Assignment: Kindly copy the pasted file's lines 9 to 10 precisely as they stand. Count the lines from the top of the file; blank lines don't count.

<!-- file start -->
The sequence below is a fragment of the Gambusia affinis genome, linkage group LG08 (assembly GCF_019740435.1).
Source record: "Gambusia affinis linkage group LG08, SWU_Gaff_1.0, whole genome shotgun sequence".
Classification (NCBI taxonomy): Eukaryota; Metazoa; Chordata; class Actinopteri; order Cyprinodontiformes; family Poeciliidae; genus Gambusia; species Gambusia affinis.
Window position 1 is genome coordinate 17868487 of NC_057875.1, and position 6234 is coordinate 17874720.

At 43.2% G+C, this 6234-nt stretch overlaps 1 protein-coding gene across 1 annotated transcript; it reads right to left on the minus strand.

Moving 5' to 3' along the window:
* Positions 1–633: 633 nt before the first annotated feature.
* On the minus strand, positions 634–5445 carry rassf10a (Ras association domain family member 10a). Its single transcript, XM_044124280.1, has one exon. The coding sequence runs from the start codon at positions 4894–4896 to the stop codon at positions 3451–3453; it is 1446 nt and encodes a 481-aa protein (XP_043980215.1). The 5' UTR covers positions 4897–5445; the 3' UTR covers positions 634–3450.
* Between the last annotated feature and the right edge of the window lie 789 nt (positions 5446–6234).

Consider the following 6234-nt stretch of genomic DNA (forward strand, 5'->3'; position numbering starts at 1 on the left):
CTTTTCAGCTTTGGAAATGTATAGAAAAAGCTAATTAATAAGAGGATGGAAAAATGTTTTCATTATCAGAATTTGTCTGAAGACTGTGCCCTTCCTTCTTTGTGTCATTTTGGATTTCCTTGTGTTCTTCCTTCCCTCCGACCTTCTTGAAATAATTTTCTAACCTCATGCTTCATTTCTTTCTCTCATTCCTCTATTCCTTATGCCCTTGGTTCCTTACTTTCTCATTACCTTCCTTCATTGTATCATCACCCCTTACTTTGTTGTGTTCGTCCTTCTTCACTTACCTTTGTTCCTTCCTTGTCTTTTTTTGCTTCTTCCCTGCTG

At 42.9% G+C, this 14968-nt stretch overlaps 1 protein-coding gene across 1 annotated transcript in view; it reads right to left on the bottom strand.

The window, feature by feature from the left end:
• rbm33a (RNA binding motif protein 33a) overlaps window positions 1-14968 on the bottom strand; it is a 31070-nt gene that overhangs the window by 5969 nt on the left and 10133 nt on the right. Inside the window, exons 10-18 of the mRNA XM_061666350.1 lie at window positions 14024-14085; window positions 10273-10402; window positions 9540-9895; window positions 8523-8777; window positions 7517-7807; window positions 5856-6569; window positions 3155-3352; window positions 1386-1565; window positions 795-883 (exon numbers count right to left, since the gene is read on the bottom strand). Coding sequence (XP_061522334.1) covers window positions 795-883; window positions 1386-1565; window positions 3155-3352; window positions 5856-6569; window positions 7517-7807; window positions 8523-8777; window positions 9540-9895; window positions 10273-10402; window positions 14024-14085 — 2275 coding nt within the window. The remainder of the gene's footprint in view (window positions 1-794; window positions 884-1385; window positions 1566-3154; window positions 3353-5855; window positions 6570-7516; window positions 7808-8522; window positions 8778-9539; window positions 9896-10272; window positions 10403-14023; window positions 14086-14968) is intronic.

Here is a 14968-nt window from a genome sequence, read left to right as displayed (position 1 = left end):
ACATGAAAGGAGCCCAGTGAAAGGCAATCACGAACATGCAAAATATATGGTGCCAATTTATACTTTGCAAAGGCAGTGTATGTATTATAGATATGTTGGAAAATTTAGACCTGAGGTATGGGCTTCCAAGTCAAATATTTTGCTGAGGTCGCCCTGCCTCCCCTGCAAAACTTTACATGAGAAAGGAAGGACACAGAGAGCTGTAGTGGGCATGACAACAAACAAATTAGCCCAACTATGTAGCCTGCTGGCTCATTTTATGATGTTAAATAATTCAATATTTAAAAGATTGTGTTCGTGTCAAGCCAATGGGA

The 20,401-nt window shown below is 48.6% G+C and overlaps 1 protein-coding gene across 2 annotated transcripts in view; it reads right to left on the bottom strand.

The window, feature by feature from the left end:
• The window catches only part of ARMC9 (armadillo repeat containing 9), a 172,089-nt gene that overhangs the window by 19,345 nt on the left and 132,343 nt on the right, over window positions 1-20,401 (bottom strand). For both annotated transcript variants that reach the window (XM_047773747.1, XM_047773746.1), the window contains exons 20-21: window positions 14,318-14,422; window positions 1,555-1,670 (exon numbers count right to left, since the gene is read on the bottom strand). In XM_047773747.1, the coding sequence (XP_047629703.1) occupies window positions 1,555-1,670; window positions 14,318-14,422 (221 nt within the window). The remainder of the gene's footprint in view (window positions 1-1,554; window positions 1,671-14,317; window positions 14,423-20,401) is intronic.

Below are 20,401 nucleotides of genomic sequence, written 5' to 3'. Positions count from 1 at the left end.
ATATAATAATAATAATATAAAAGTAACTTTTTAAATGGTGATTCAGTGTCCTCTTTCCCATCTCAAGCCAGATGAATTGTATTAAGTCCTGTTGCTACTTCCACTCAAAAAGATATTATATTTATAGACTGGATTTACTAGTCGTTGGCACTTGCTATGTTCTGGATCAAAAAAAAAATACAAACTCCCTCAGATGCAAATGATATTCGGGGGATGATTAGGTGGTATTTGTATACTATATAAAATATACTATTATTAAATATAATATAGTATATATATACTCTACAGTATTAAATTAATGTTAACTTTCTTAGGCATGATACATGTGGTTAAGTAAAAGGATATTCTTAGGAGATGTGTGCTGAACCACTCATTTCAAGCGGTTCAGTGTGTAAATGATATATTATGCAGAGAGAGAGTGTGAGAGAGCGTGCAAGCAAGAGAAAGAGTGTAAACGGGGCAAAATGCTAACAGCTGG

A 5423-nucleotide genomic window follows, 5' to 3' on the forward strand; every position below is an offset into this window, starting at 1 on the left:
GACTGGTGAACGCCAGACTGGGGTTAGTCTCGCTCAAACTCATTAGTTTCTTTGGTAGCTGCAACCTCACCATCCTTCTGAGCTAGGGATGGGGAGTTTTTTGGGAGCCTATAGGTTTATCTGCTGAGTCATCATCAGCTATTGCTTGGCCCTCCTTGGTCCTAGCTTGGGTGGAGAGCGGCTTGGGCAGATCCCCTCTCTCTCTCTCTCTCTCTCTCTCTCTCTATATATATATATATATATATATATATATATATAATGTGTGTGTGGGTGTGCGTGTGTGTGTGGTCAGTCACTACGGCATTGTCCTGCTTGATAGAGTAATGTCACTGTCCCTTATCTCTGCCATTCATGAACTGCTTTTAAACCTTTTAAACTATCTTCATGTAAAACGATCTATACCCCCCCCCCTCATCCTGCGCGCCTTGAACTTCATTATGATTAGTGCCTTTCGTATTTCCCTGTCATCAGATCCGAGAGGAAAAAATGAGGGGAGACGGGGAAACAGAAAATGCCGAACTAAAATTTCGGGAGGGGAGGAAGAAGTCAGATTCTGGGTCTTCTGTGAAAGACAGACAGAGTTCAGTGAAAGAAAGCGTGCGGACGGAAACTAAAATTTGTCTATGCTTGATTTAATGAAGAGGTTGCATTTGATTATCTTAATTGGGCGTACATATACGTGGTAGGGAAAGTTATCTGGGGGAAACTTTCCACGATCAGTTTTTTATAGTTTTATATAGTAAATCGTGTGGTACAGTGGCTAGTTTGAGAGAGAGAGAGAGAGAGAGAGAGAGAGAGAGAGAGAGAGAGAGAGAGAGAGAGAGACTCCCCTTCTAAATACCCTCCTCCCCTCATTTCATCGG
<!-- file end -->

* Between the last annotated feature and the right edge of the window lie 789 nt (positions 5446–6234).

Consider the following 6234-nt stretch of genomic DNA (forward strand, 5'->3'; position numbering starts at 1 on the left):